The European Commission is considering measures to impose a temporary ban on facial recognition technologies used by both public and private actors, according to a draft white paper on Artificial Intelligence obtained by EURACTIV. If implemented, the plans could throw current AI projects off course in some EU countries, including Germany's wish to roll out automatic facial recognition at 134 railway stations and 14 airports. France also has plans to establish a legal framework permitting video surveillance systems to be embedded with facial recognition technologies. The Commission paper, which gives an insight into proposals for a European approach to Artificial Intelligence, stipulates that a future regulatory framework could "include a time–limited ban on the use of facial recognition technology in public spaces." The document adds that the "use of facial recognition technology by private or public actors in public spaces would be prohibited for a definite period (e.g. More generally, the draft White Paper, the completed version of which the Commission should publish towards the end of February, features five regulatory options for Artificial Intelligence across the bloc. A Voluntary Labelling framework could consist of a legal instrument whereby developers could "chose to comply, on a voluntary basis, with requirements for ethical and trustworthy artificial intelligence." Should compliance in this area be guaranteed, a'label' of ethical or trustworthy artificial intelligence would be granted, with binding conditions. Option two focuses on a specific area of public concern – the use of artificial intelligence by public authorities – as well as the employment of facial recognition technologies generally. In the former area, the paper states that the EU could adopt an approach akin to the stance taken by Canada in its Directive on Automated Decision Making, which sets out minimum standards for government departments that wish to use an Automated Decision System. As for facial recognition, the Commission document highlights provisions from the EU's General Data Protection Regulation, which give citizens "the right not to be subject of a decision based solely on automated processing, including profiling." In the third area which the Commission is currently priming for regulation, legally binding instruments would apply only "to high–risk applications of artificial intelligence.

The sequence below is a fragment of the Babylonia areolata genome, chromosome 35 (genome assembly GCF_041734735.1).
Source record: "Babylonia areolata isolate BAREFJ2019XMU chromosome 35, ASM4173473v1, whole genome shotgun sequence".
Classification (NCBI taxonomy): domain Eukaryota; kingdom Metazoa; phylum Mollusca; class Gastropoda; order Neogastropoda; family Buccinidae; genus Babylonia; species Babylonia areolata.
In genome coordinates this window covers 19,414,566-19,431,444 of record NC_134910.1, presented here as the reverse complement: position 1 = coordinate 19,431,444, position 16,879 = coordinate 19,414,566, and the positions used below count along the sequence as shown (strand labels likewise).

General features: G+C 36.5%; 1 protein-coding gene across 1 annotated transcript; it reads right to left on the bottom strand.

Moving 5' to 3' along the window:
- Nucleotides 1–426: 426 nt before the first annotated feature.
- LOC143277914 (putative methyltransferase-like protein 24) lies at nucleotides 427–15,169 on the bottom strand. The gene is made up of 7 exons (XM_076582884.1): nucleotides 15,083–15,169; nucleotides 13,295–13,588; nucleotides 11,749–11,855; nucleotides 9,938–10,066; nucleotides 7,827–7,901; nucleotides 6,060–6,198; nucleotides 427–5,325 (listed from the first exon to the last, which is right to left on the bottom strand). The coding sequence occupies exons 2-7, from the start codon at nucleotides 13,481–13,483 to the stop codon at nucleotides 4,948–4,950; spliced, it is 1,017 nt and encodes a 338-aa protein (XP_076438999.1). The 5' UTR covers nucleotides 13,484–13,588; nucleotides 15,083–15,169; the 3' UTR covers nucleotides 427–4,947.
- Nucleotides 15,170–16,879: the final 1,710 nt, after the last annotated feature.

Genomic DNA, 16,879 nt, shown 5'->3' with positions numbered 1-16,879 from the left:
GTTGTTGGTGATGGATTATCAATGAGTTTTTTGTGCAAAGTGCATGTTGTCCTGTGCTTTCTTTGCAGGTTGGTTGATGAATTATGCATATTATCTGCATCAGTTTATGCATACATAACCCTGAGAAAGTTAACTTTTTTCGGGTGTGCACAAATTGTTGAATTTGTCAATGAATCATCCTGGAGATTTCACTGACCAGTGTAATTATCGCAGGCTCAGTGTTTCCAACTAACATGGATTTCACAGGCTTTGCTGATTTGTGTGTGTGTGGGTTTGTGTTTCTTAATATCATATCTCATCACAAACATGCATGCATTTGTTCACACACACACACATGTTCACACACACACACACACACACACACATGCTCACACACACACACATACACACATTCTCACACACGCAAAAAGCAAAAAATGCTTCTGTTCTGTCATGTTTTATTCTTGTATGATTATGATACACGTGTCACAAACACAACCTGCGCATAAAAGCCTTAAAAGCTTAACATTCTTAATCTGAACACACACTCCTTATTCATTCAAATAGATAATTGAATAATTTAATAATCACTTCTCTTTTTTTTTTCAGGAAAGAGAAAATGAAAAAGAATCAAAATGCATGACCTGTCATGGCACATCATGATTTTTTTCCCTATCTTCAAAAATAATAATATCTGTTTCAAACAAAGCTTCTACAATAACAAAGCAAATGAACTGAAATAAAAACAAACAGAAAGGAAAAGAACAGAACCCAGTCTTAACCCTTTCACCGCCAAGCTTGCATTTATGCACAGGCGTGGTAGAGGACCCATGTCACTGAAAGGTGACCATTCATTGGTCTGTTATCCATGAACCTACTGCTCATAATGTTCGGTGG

The European Commission has revealed it is considering a ban on the use of facial recognition in public areas for up to five years. Regulators want time to work out how to prevent the technology being abused. The technology allows faces captured on CCTV to be checked in real time against watch lists, often compiled by police. Exceptions to the ban could be made for security projects as well as research and development. The Commission set out its plans in an 18-page document, suggesting that new rules will be introduced to bolster existing regulation surrounding privacy and data rights.